|We Are Who We Are|
by Stacy Horn
|Echo is an online service of over 3,000 members based in New York. Founded in 1990, Echo was the first virtual community to take hold in New York (87% of its members are local, 40% are women). Echo has also produced "real-life" events for six years including: "Read Only," a reading series, "Virtual Culture," a new-media lecture series, and "Alt.Film," an alternative film festival.|
You want to know the truth? I've been writing about virtual communities for years and I have to say that the differences between a virtual and a face-to-face community are superficial and secondary. Each has its pluses and minuses, but they end up accurately reflecting the people who participate. We are who we are, and--over time--we can't help being ourselves. You can't hide from yourself, even online where no one can see you. (Unless, of course, you lurk, or flit from place to place. But if you did that in the face-to-face world, the result would be depressingly similar.)
What did we all think? That we'd get online and we'd all be different? I know many people thought we'd be better. That there'd be no sexism because we don't have bodies or genders. We'd eliminate racism because we can't see anyone's color. Wrong, wrong, wrong. We bring our biases with us. We aren't miraculously transformed when we get online. Understanding and change is a long and agonizingly slow process. It can and does happen online, but at the same rate it happens anywhere else.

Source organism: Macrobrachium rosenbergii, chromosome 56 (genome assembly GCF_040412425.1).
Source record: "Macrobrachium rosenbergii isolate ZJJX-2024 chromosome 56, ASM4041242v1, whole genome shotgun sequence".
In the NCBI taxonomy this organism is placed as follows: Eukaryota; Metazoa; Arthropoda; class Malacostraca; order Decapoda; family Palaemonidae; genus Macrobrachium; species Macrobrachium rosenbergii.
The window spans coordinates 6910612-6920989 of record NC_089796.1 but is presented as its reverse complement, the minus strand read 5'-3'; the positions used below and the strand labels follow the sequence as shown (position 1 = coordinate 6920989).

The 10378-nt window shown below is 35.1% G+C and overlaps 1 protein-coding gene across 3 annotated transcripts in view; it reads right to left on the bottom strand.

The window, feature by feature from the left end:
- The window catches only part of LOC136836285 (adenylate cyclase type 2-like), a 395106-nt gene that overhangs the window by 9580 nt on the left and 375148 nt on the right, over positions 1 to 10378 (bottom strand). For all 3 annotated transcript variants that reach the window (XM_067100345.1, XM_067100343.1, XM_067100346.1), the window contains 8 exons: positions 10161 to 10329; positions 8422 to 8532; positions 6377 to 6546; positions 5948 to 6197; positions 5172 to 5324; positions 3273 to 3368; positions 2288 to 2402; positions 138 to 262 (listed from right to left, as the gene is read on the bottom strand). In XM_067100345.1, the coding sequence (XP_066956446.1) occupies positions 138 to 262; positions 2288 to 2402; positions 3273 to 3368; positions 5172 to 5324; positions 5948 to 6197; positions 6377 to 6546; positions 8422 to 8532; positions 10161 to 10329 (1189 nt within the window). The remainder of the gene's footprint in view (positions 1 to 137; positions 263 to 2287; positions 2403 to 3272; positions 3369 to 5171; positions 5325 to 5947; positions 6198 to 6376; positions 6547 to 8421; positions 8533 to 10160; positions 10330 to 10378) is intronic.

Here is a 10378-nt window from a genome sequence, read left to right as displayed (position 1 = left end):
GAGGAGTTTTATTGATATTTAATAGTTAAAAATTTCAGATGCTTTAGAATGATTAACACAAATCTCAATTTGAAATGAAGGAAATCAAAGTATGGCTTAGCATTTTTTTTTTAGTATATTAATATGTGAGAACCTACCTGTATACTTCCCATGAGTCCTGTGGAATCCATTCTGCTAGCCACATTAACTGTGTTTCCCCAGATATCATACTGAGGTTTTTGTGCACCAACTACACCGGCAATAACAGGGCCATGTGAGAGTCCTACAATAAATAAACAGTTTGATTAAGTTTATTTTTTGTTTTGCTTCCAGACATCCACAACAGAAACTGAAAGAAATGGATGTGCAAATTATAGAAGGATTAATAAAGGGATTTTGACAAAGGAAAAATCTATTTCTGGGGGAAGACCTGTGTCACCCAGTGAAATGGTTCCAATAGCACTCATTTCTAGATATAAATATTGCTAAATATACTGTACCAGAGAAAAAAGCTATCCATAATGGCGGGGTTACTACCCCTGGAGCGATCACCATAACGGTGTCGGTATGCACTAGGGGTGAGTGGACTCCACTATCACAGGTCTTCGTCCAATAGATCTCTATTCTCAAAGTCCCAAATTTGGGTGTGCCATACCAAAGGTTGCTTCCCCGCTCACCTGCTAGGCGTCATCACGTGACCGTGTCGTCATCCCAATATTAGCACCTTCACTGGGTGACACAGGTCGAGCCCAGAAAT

Here's the big advantage to online communities: They do provide more time and distance, to not so much work out differences so much as learn to live with them. For a community to work, its members must accept imperfection. You have to learn from people's shortcomings. Even in a relatively small place like Echo, we get all kinds. The same thing has to happen in face-to-face communities, but there's one difference in virtual communities.
Imagine you're at a party or on the street or on the subway, and someone starts spouting off, broadcasting some perfectly hideous idea. Depending on my mood, I might talk to him, shut out the noise, or simply walk away. When someone says something similar online, I can step up and take a closer look--at least after the initial revulsion and retreat. It's like walking right up to a traffic accident instead of slowly driving by. Except in this case you are looking at the accident inside that person's head. Or heart. And because people online participate over time, you can even see it happening; you can watch the action unfold in excruciatingly slow motion.
I'm not saying you're going to like people any more online than you do in person. But you're going to know them better. And that makes you think; it changes you. It's certainly changed me.
Stacy Horn is the founder of Echo. She holds a master's degree from the Interactive Telecommunications Program (ITP) at NYU, where she currently teaches a course on virtual culture. Horn is the author of a forthcoming book about small-town life in cyberspace, to be published by Warner Books in 1997.